Non-toxic products are not always cheap and often kill the above-ground vegetation. Horticultural vinegar (20% acetic acid), will burn the above ground vegetation, but the roots will laugh and grow new blades. Concentrated acid can cause severe eye irritation, permanent corneal injury, and skin burns.

Native flowers like echinacea make a great lawn alternative. Nicholas ClementsUse with permission

Vinegars containing more than 11% acetic acids can also cause severe eye injury and burns, leading to blindness. Only systemic products-those that kill the entire plants-work. While glyphosate is safe, the EPA says that it can be used safely if followed the directions and other precautions are taken. However, this may not be an option for anyone who is alarmed by recent events. Jury decisions linking non-Hodgkin’s lymphoma to glyphosate use.

What then? For a few weeks, cover the lawn with black plastic of heavy gauge. It is non-toxic, cost-effective, and economical. It can be weighed down using bricks, rocks, or plastic landscaping stakes. Be prepared to replace your lawn when you take it out.

You can replace your lawn with something more.

Shrubs (think native!) They are a great option to lawns. Mulch is needed for small areas. As they grow larger, you can rake leaves among the shrubs to create a safe haven for insects like lightning bugs and butterflies.

Clovers can be a good choice for groundcovers, but the last thing we want is a yard filled with deer candy. Other native groundcovers include lyreleaf sage (Salvia lyrata), Wild stonecrop (Sedum ternatum), Common blue violet (Viola sororia). Try these for areas that are not so sunny. Pennsylvania sedge (Carex pensylvanica) or Baltimore sedge (Carex senta). Some people choose native meadow-like lawns. forbsFlowers.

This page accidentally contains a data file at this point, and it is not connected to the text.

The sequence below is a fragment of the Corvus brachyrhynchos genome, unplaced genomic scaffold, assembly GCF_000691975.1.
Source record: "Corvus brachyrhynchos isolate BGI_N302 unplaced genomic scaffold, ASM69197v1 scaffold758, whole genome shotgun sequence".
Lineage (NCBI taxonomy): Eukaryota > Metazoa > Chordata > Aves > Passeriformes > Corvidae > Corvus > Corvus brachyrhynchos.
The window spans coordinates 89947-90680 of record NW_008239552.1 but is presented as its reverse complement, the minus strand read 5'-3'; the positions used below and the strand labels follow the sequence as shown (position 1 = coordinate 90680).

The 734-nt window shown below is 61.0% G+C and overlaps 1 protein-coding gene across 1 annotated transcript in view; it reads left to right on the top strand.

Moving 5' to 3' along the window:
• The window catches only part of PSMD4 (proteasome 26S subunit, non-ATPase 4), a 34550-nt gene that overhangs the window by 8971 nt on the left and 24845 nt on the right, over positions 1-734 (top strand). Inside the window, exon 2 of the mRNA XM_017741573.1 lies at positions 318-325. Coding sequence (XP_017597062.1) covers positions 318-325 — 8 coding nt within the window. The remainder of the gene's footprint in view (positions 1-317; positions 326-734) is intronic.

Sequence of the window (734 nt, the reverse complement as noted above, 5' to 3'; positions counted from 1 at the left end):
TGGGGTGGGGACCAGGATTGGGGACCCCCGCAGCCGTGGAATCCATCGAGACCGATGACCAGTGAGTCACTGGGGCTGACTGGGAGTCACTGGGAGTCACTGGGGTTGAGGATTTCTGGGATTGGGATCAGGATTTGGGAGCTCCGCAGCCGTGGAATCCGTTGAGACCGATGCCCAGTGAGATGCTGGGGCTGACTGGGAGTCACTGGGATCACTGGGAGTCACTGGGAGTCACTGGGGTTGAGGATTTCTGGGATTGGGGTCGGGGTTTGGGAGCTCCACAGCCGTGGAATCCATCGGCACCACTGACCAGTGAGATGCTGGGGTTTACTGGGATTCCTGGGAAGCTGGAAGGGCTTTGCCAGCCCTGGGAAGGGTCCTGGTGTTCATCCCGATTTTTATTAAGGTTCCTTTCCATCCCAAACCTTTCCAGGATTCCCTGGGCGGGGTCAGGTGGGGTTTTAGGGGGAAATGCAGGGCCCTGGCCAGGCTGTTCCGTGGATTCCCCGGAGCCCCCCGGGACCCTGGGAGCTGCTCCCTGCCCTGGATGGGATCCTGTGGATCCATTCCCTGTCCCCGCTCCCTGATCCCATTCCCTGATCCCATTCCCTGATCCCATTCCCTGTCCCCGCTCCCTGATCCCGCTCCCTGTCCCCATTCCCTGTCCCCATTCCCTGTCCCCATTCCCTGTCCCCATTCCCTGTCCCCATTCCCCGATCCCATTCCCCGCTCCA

Avoid English Ivy (Periwinkle), vinca (Vinca) and pachysandra as they are invasive plants that can crowd out native species.

Wildflower garden at Four Mile Run in Arlington. ImageUse of permission from Erinn Shirley

Montgomery County residents have a lucky escape. The county has changed its nuisance laws to allow naturalized lawns. This was after realizing that wild gardens can improve air quality, soil quality, and reduce stormwater runoff. Fairfax County’s regulatory code prohibits wildflowers from lawns.

The District encourages the planting of pollinators in residential yards. However, it also requires that weeds greater than 4 inches in height be removed (it doesn’t define what a “weed”). DC’s Green Yards Recognition Act of 2016 covers pesticide practices and the use of certain types of leaf blowers and lawn mowers, but doesn’t mention replacing lawn with native vegetation. The Department of Energy and the Environment will create a new webpage that will provide all of the information required by law about Green Yards. DC’s RiverSmartProgram includes Bayscaping, or landscaping that replaces the grass with plants native in the Chesapeake Bay Watershed.

I hope this guide helps you get rid of the hassles and costs associated with lawn care and makes your yard a sanctuary for wildlife.

Ellen Paul is a birder and a lifelong learner. But, along the way she also observes the insects, mammals and plants around her. She is committed to protecting the habitat of all our native fauna and flora. She is also on a mission eliminate all English ivy, vinca, lesser celandine and other non-natives in a five-mile radius from her home.